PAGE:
Thursday, July 14, 2011

BrookLen Goes to Au Pied de Cochon, Montreal

It only took me getting into five years of career starts and stops, a marriage, and a little guy we'll refer to as BrookLEn Jr, and finally, I was able to stroll through the doors of Au Pied du Cochon, for the great Northern TIGBG eat-athon. There is nothing adorning the alley-sized apartment of gluttony, and in a city (nay, country!) that seems to have no shortage of space, you find yourself lucky to be eating and chatting elbow-to-elbow with patrons and staff alike. Even though I already had in mind a couple classic dishes I had read about in this very blog, I was prepared for whatever specials might come down the gangplank to our onerous party.
Redneckhunter scaled the winelist, and came up with the smart suggestion of a Boujoulais Nouveau, which would be a tidy excuse to sip red with shellfish. Although they were actually out of the listed wine, their substitute, La Tentation Domaine Jean-Claude Lapalu was beyond the par of what I hoped for, and we gladly shared a couple bottles. 1000yregg ordered like his hair was on fire, and I had just enough time to yelp for the ever-famous duck in a can.
And then we waited. For this, I was finally getting into the Quebecois mindset. I am sick of impatience- in myself, in Americans. I was ready for Royal Mountie Time. If you can wait for an hour, then the chef will give you what you deserve. If you can't, go down the road, there's a border crossing nearby.

An hour later, we saw our first dishes. To start, the mystery cubes. I was told to let the foie gras cromesquis cool, and I waited with apprehension. What I afraid of disappointment? I lifted one up, and let it break on my tongue. The liquified liver poured down my throat, a surge of fat for what was to come. Two orders of the foie gras poutine landed between the seven of us, and not a fry survived. In describing that dish, it is hard to imagine that it would actually be lush and velvety. Along with this came some spicy fried cod balls, and a tarragon bison tongue, tough but made bright with my secret new favorite herb.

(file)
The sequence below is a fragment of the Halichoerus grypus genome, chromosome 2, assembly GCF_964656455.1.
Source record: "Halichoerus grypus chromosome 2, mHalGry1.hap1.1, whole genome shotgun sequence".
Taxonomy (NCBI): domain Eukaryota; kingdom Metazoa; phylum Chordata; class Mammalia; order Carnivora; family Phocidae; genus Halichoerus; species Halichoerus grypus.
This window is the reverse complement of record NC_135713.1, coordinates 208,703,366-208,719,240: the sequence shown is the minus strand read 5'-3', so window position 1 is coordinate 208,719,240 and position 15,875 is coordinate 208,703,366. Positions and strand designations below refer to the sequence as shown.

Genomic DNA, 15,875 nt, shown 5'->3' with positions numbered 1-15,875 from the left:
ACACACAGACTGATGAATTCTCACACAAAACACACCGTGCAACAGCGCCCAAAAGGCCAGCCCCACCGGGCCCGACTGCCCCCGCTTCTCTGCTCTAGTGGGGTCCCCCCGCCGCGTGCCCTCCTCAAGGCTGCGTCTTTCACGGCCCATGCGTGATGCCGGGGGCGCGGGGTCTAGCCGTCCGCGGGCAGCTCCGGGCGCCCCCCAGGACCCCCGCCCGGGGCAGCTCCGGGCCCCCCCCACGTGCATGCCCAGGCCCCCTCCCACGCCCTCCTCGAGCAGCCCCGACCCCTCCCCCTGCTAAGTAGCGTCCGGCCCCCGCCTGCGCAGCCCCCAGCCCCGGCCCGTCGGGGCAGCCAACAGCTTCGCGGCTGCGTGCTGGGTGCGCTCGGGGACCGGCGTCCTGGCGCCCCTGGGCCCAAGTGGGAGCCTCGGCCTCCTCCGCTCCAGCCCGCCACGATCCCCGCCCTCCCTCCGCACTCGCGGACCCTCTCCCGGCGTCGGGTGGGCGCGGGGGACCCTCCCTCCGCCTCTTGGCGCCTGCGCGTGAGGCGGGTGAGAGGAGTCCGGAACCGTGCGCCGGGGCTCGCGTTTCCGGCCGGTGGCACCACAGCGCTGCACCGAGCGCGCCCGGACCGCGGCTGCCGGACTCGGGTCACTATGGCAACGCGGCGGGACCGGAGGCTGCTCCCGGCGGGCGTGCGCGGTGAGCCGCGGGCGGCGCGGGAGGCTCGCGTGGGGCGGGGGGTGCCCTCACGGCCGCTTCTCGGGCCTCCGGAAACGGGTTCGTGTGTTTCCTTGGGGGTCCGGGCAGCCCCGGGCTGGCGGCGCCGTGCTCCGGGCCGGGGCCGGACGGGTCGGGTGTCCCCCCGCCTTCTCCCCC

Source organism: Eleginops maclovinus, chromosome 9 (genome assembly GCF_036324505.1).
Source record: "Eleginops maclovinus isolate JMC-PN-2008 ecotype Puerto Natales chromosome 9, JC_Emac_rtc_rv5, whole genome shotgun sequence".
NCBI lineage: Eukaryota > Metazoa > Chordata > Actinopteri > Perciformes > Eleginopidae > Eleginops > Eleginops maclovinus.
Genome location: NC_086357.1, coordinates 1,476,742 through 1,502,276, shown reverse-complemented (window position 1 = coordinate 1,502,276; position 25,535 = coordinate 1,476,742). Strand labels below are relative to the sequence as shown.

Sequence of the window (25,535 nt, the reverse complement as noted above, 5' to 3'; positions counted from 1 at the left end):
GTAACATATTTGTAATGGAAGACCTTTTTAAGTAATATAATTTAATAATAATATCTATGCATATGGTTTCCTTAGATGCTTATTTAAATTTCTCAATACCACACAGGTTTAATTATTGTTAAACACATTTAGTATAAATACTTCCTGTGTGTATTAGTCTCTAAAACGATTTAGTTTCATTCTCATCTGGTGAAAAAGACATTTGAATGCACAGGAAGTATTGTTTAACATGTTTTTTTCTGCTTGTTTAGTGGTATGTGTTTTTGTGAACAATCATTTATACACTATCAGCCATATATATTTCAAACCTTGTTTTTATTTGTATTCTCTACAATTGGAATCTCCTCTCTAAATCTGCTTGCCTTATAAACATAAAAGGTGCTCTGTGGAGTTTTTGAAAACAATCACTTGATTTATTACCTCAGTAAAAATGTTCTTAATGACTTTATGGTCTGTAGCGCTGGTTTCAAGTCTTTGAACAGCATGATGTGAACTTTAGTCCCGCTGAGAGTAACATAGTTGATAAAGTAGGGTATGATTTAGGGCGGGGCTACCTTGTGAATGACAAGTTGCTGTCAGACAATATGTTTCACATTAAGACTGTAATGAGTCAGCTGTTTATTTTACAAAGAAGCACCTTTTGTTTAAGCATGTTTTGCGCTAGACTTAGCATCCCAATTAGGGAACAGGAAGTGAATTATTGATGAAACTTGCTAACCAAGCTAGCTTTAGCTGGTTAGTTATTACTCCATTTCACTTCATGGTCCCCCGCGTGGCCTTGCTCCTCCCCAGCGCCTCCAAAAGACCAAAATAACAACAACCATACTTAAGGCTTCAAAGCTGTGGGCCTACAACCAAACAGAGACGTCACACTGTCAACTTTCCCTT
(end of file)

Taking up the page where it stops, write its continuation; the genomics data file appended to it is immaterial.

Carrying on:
Then, it arrived: the inimitable Duck in A Can. The presentation of that plate was done for BrookLEn Jr., to awe and some exhaustion (it was after his bed time, after all). The duck was a revelry; watching in come out was like a downward parade onto the plate. I'm sure I saw a sprig of thyme amongst the dark gravy and red meat. Juiced with fat, but a touch of tender lean in the duck made their set-piece dish still feel like a standout.

To my surprise, most dishes had a nod to more than just meat and gravy. There were vegetables, amazing potatoes and morels; our table made neat work of a single salad that had octopus and bacon amongst some sweet and fresh greens. It truly was a food parade, but the secret parade that happens at midnight. It's the parade that still beguiles the internet, and manages to find that sweet alley to march. Between courses, thunder rolled in, and a heavy rain poured on the skylight.

Next, the second wave of plates arrived. Boudin noir propped up in mashed potatoes.

A lobster roll with foie gras slices adorning.

And the plateau des plateaux, a tower of Canadian seafood orgy: fried AND boiled crabs legs, oysters, crawfish, mussels, clams, and a pan of Szechuan-spiced snails worthy of 1000yregg's drool. One of the oysters that had a slice of gelée might have been the best thing I ate all night. Just when I started thinking about where I left my will, the collar was affixed to our table.

The tuna collar, one of the two available for the whole night, was a beautiful nightmare of aquatic eatery. The C-shaped bone held tender meat that would melt in your mouth, doused in a rich, buttery sauce, and garnished with a stack of onion rings. Yes, onion rings. The table tore into this food, and before I knew it, the TIGBG crew were taking turns working at the tuna collar, exploring its secret meats. The meat sweats started in.

1000yregg: Just adding my two cents, as this was the first time I had tried the tuna collar as well. I was still feeling the seafood "high" from the plateau when I took my first bites of the collar. Oh my god, this was the most tender tuna I have ever eaten. Fougoo and I also noticed that the collar had several different areas where the meat went from a white color to dark red. These areas all had different levels of flavor and texture. I probably continue eating 45 minutes after the rest of the table cried "uncle". I blame the shellfish high munchies which gave me the second wind.

fougoo: No matter how many times we come here, they still surprise us! The tuna collar was truly an experience. I only wish that it hadn't come last, so that I could have eaten more - it was like no fish I'd ever tasted. I had fun picking scraps of meat off with my fingers after everyone else was done... I also thought it was funny that different people in our party would walk out of the restaurant for periodic breaks for fresh air throughout the long meal - whew!

Over four hours later, with a ravaged table, we entertained dessert, marveling at what we'd done. The fantastic pouding chomeur, swimming in a mild maple sauce, complimented the classic creme brulee, and dark chocolat pot de creme. It's been a long wait, and I'm already thinking about when I can make it again.

536 Avenue Duluth Est
Montréal, QC

No comments: